Current student – Arthur Biamouret
Which aspects of your chosen program were the most challenging?
The M2 EMO is not technically or theoretically difficult, but I think that the hardest part for me was to do theory. After my gap year – two internships and a trip – I was expecting to do applied economics, but the M2 EMO is still quite theoretical. Obviously, we do not learn this for fun, we need it in our future jobs and it was very useful for interviews. But still, you need to be ready to go through some Cournot, Bertrand and Hotelling models for one more year. Fortunately, most of it was not difficult, and was interesting and well supported by very good applied papers.
Which was your favourite course(s) and why?
My favorite course was Empirical Analysis of Firm Behavior. The teacher (Mathias Reynaert) is very good and the course is focused on applied methodologies. We had two homeworks to do, which allowed us to practice STATA and to apply the economic theory seen during the previous years. During this class, we discussed interesting topics using applied papers and real life examples. Moreover, the class was a good complement to another one which was more theoretical.
What do you plan to do next?
After the M2 EMO, I would like to work as a consultant in competition economics. I have always been interested in competition issues since we, as consumers, can feel the consequences of those decisions in our daily lives (telecommunication, retail, transports, etc). I have always wanted to be at the heart of those decisions which often strongly impact people’s environment. Moreover, competition issues are present in every sector, and working as a consultant will give me the opportunity to discover diverse topics and methodologies. For the next six months I am going to Brussels in order to do my internship with the firm Positive Competition.
Alumni – August Aubach Altès
What are you up to now?
I am an economic consultant at Analysis Group in Paris. The vast majority of our cases concern French and European competition matters. My primary job is to integrate industrial organisation theory and econometrics, along with current quantitative methods, to analyse the conduct and market dynamics at issue in antitrust litigation and merger investigations. At present, I am involved in an important case that involves competition in digital media markets.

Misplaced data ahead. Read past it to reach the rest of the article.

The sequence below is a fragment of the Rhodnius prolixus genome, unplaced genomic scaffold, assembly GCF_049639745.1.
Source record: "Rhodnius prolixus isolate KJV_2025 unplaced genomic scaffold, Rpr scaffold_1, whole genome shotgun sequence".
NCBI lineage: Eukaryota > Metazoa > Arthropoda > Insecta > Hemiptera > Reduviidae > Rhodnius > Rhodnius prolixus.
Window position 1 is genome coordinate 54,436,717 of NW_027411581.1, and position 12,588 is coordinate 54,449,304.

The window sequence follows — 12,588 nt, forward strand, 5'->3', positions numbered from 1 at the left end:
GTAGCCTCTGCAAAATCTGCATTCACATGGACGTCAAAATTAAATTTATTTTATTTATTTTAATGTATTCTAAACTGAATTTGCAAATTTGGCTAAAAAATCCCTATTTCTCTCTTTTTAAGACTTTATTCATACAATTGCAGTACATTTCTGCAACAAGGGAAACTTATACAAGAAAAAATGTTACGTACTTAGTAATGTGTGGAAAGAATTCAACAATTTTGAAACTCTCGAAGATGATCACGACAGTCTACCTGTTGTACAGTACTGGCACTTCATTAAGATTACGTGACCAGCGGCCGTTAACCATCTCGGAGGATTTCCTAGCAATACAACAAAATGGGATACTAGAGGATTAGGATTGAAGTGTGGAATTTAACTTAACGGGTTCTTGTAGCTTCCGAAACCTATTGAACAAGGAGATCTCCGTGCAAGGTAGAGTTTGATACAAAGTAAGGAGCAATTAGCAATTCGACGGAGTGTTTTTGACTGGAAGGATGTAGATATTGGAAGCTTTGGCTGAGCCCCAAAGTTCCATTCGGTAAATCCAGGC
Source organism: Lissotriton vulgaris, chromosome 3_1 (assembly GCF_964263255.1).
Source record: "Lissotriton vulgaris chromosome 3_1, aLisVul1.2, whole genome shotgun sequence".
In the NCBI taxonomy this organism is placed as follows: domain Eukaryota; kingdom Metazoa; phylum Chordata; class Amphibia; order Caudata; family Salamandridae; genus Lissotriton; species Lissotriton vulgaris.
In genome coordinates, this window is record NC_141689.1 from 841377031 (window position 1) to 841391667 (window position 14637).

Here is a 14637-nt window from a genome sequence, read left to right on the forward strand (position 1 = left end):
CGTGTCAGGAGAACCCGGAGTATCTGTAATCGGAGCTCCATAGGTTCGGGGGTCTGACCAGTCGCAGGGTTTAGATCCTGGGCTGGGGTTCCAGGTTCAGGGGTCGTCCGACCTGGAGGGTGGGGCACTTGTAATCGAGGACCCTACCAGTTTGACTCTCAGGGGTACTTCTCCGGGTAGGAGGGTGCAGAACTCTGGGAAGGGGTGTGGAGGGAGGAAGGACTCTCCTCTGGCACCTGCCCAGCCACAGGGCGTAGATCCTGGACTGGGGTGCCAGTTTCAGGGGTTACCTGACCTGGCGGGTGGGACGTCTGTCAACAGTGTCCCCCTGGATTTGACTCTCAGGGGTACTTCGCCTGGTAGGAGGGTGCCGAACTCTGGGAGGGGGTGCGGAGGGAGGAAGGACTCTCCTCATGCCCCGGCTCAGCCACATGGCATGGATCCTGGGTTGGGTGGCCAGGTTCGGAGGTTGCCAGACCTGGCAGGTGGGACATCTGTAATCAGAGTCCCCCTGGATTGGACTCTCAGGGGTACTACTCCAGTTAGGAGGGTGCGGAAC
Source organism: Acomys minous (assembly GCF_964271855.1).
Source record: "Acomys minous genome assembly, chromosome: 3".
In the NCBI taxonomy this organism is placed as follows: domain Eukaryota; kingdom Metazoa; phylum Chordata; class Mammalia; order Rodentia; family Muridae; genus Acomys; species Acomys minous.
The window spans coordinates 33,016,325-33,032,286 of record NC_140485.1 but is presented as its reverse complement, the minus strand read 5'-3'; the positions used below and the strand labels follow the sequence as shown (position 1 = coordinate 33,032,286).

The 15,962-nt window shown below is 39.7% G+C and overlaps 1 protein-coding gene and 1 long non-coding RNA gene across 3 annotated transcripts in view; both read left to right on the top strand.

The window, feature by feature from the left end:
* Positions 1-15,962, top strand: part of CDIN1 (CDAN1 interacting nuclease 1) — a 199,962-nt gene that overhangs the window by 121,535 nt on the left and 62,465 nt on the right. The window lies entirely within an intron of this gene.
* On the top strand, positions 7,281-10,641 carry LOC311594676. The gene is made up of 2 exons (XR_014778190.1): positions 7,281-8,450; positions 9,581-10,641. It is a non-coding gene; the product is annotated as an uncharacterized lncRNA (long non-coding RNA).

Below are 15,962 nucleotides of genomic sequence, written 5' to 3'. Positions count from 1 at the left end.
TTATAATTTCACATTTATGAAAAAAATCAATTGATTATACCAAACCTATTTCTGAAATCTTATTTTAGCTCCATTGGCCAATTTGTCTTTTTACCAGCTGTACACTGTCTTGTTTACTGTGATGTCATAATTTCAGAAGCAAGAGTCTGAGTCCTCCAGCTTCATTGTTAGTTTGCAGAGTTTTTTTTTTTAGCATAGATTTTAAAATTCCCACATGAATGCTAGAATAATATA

I started as an intern in June 2019 and then received an offer as a full-time Analyst in December. One of the main reasons I decided to stay at Analysis Group is that the firm offers the right balance between academia and the real world. The work allows me to deepen my understanding of market structures and firms’ strategic choices, from both a theoretical and an empirical perspective. The work environment at Analysis Group promotes cooperation and knowledge sharing. I am currently working with and learning from experts in industrial organisation. I would like to pursue a Ph.D. in economics, with a specialisation in industrial organisation, and I believe that this experience will undoubtedly help me shape my future research.
What skills acquired from TSE do you find useful in your work?
TSE gave me a comparative advantage over other graduate students with similar profiles. Courses at TSE provide the skill set that is required for any job. As one might expect, hard skills such as economic reasoning, data analysis, computer programing and writing abilities are essential in all types of consulting work. However, the above-mentioned is a necessary, but not sufficient, condition to stand out, and it is the set of soft skills that I learned at TSE – such as time management, teamwork and flexibility – that are crucial. These skills have proven particularly useful, as most of the work is done in teams – that is, working regularly with people who have different backgrounds and work styles.
Regarding the EMO track, it has positioned me ideally for this role by giving me the opportunity to analyse in class many competition cases from a variety of standpoints. The opportunity to engage with these cases – such as horizontal mergers, exclusionary contracts and collusive behaviours in two-sided markets – allowed me to understand how economic agents should be understood depending on their incentives and on the configuration of the market. Therefore, one of the main takeaways from the EMO master that I have implemented at Analysis Group is that each case should be analysed from a rigorous and critical economic perspective, and as an independent and unique event.